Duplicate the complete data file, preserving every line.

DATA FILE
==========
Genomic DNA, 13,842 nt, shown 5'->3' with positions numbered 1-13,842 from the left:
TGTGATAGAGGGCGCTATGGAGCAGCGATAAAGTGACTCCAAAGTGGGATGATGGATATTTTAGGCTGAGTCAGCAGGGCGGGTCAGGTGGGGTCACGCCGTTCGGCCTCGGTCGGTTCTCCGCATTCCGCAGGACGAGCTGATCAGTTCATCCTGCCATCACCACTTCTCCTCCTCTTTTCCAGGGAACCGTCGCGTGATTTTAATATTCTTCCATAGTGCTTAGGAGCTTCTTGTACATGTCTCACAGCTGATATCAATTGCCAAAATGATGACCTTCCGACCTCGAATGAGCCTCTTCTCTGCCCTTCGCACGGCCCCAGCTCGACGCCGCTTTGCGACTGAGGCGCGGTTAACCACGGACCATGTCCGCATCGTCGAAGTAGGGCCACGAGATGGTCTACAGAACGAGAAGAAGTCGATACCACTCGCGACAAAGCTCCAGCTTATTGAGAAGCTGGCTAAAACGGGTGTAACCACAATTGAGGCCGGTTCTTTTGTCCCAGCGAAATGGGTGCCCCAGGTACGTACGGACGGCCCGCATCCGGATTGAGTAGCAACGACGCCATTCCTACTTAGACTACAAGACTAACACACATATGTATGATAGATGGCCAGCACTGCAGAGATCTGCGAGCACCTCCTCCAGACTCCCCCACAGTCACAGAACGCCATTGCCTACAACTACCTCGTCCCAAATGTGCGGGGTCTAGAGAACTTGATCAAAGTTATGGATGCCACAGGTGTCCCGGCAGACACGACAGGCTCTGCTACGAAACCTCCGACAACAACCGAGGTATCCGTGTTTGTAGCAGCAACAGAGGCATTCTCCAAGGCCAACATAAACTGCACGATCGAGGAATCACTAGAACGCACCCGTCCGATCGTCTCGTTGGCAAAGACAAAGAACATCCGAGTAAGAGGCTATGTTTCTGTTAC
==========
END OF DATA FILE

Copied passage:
Genomic DNA, 13,842 nt, shown 5'->3' with positions numbered 1-13,842 from the left:
TGTGATAGAGGGCGCTATGGAGCAGCGATAAAGTGACTCCAAAGTGGGATGATGGATATTTTAGGCTGAGTCAGCAGGGCGGGTCAGGTGGGGTCACGCCGTTCGGCCTCGGTCGGTTCTCCGCATTCCGCAGGACGAGCTGATCAGTTCATCCTGCCATCACCACTTCTCCTCCTCTTTTCCAGGGAACCGTCGCGTGATTTTAATATTCTTCCATAGTGCTTAGGAGCTTCTTGTACATGTCTCACAGCTGATATCAATTGCCAAAATGATGACCTTCCGACCTCGAATGAGCCTCTTCTCTGCCCTTCGCACGGCCCCAGCTCGACGCCGCTTTGCGACTGAGGCGCGGTTAACCACGGACCATGTCCGCATCGTCGAAGTAGGGCCACGAGATGGTCTACAGAACGAGAAGAAGTCGATACCACTCGCGACAAAGCTCCAGCTTATTGAGAAGCTGGCTAAAACGGGTGTAACCACAATTGAGGCCGGTTCTTTTGTCCCAGCGAAATGGGTGCCCCAGGTACGTACGGACGGCCCGCATCCGGATTGAGTAGCAACGACGCCATTCCTACTTAGACTACAAGACTAACACACATATGTATGATAGATGGCCAGCACTGCAGAGATCTGCGAGCACCTCCTCCAGACTCCCCCACAGTCACAGAACGCCATTGCCTACAACTACCTCGTCCCAAATGTGCGGGGTCTAGAGAACTTGATCAAAGTTATGGATGCCACAGGTGTCCCGGCAGACACGACAGGCTCTGCTACGAAACCTCCGACAACAACCGAGGTATCCGTGTTTGTAGCAGCAACAGAGGCATTCTCCAAGGCCAACATAAACTGCACGATCGAGGAATCACTAGAACGCACCCGTCCGATCGTCTCGTTGGCAAAGACAAAGAACATCCGAGTAAGAGGCTATGTTTCTGTTAC